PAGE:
A twofold disaster in a breakaway Boston parish
My former colleague Domenico Bettinelli hits several nails on their heads in his commentary on the long-overdue surrender of a dissident group in Scituate, Massachusetts, which had maintained a squatters’ vigil for 12 years at a parish church that was closed by the Archdiocese of Boston. The group is now planning to set up its own church, separate from the archdiocese.
As Dom points out, if you’re a Catholic who plans to separate himself from the apostolic Church, it’s probably not a good idea to pray—as the spokesman for this group prayed— “that we burn forever.” If you believe that the Catholic Church is the one true Church, the one route to salvation, you recognize the grim irony of those words.
But then—next point—it’s a matter of some dispute whether or not the vigil-keepers in Scituate really are Catholic. They identify themselves as Catholics, certainly, and the media accepts that self-identification. (The media reports frequently use that word “devout,” which seems to turn up only when the individuals in question are at odds with the hierarchy.) But when you deliberately separate yourself from the institutional Church, because you protest Church doctrines and/or policies, aren’t you something else? There’s a term for people who form their own Christian communities, apart from the Catholic Church, because of such disagreements. That term “protest” is a clue.
But rest assured that the mainstream media in Boston will continue to describe the Scituate group (which, by the way, is planning its next meeting at a local Masonic hall) as Catholics. Similarly, news stories routinely identify women who claim priestly ordination as “Catholic” priests, even though the ordination ceremonies take place in Protestant churches, and the women incur excommunication in the process. Dom wonders whether, say, the Boston Globe would accept that sort of self-identification if, say, he identified himself as a journalist for the Globe. He isn’t on the payroll, and he doesn’t accept the Globe’s editorial direction, but if he feels like a Globe journalist, isn’t that good enough?
Still, having poked holes in both the Scituate dissidents and the reporters who lionize them, Dom also finds fault with the Boston archdiocese, which has treated this entire affair as a real-estate problem, a public-relations problem, a financial problem—and not as primarily a pastoral problem. There’s been a twofold disaster in Scituate. First, the archdiocese felt obliged to close a parish, because the number of active Catholics is steadily shrinking. Second, those Catholics who were active in the parish had the mistaken impression that they were the most important thing about their church. Here Domenico Bettinelli really hits his stride, so I’ll let him speak for himself:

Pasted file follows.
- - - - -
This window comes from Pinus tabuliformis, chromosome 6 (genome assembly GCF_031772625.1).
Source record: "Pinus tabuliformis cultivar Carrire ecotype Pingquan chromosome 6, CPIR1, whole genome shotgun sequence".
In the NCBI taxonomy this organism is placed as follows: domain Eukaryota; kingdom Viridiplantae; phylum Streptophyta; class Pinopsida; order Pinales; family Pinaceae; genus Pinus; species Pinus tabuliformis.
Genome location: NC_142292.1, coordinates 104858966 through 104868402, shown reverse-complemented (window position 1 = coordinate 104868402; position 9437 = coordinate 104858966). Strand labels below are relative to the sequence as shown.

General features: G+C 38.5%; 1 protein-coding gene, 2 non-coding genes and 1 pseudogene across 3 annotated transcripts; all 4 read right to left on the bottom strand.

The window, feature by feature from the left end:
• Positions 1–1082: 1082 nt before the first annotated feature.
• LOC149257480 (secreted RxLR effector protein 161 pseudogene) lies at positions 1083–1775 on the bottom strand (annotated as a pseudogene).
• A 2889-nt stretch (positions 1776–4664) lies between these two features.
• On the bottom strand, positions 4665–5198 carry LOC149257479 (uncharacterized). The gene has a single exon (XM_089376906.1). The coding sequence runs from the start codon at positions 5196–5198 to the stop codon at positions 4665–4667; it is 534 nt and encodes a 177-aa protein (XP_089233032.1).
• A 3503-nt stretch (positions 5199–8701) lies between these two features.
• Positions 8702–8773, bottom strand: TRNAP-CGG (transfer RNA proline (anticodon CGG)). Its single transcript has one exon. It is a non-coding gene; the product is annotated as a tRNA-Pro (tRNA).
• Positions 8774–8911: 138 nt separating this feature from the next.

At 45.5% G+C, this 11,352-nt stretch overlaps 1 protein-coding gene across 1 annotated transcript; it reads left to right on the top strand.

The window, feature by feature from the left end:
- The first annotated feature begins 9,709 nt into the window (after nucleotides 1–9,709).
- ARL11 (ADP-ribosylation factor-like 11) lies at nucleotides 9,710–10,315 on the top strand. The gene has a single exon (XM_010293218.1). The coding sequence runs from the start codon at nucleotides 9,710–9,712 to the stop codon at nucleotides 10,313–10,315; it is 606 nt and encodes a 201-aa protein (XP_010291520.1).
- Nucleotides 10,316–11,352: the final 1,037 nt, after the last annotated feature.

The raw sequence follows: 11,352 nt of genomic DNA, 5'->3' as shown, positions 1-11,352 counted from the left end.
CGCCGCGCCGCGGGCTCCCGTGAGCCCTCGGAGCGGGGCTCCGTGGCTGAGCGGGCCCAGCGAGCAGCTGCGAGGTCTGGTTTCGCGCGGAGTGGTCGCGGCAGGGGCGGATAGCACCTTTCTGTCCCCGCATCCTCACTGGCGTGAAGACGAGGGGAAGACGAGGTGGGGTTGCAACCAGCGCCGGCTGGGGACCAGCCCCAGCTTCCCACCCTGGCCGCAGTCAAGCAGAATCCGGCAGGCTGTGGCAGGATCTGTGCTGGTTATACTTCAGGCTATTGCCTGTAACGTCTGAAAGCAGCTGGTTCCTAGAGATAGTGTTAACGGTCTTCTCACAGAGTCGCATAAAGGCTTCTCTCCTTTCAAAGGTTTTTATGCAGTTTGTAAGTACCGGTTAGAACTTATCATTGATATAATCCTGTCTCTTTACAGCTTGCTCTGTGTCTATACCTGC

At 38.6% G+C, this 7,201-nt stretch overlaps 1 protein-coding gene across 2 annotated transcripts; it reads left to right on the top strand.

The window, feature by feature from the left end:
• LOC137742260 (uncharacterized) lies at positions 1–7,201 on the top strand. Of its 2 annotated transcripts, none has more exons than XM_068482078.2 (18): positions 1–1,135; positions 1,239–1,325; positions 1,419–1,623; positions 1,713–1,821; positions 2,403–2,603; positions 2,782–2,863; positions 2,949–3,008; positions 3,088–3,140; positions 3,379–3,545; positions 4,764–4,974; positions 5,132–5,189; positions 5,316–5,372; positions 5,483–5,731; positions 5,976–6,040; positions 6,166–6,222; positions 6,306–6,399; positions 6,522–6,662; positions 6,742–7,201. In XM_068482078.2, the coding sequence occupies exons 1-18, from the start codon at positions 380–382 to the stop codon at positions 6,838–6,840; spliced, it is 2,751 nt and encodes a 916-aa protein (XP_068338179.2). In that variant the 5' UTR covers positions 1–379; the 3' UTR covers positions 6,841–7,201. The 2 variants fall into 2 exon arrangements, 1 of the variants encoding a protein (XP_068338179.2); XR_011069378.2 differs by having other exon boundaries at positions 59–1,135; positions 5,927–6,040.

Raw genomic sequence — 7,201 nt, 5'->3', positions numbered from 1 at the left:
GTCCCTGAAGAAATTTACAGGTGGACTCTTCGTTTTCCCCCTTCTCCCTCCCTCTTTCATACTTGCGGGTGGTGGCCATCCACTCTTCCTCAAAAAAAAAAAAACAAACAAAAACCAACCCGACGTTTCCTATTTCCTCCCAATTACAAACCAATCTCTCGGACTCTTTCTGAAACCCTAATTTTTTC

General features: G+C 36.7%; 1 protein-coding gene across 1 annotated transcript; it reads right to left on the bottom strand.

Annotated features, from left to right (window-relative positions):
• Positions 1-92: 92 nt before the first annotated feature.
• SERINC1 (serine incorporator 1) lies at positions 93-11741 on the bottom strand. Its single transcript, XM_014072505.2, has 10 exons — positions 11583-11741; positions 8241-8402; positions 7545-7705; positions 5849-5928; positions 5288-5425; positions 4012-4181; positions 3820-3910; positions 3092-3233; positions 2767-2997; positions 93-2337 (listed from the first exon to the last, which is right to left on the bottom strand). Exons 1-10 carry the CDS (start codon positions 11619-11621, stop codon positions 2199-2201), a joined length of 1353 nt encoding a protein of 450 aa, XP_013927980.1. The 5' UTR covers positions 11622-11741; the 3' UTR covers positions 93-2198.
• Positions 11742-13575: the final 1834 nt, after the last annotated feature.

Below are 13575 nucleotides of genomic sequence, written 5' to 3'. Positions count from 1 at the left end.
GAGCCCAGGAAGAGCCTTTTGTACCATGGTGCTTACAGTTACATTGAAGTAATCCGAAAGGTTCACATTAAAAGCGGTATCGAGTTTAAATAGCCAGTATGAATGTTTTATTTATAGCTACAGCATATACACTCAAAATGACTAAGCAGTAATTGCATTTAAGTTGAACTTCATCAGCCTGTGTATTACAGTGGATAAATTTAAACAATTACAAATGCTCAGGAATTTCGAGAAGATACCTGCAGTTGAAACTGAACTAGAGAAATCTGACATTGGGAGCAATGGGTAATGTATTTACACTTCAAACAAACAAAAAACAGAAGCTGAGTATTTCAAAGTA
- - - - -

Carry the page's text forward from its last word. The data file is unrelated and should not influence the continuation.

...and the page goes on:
Our catechesis, our homilies, our music has been undeniably oriented toward us, our needs, our individuality, all consumed with not alienating the people in the pews, which ends up alienating the people in the pews. In the past 60 years in the Archdiocese of Boston, we’ve gone from 80% participation in Sunday Mass to about 10%, so it’s not like we’ve been doing a bang-up job.
Those poor, misguided souls in Scituate thought they were the magic ingredient in their parish, and as a result they’re now cutting themselves off from the Church. Now how many other people, at how many other parishes—not just in Boston—are being assured each Sunday that they are the most important thing about their parish, that they should be the central focus of Sunday worship? That’s a recipe for disaster, and in Scituate you see the result: the branches cutting themselves off from the vine.
All comments are moderated. To lighten our editing burden, only current donors are allowed to Sound Off. If you are a donor, log in to see the comment form; otherwise please support our work, and Sound Off!
Posted by: MatJohn -
Jun. 28, 2016 6:27 AM ET USA
It's all about ME. Humility is not in their vocabulary.
Posted by: Jim.K -
Jun. 01, 2016 11:33 PM ET USA
"You cannot save the Church by leaving the Church." I forget who said that, but I learned it 60 years ago in Catholic school. I believe the quote originated during the Prostestant Reformation. Does anyone know the author?
Posted by: rdennehy8049 -
Jun. 01, 2016 7:56 AM ET USA
The most important thing about any parish is the spreading of the Word.
Posted by: bruno.cicconi7491 -
May. 31, 2016 7:15 PM ET USA
Yes but the SSPX has not really cut itself. There was the unauthorized ordinations thing (though, by ordained bishops) and then excommunication. Two different things, I think.
Posted by: james-w-anderson8230 -
May. 31, 2016 7:11 PM ET USA
You could say it stopped being a pastoral problem 12 years ago when they refused to follow their shepherd.
Posted by: AgnesDay -
May. 31, 2016 4:24 PM ET USA
"Whoever hears you hears me," Jesus told his Apostles. It's a real act of faith sometimes, but this drive to form a Catholic church away from the hierarchy is just an impossibility...it cannot happen. Who was teaching this to the rebels of Scituate, the SSPX contingent, and all the rest? It's not a pretty answer.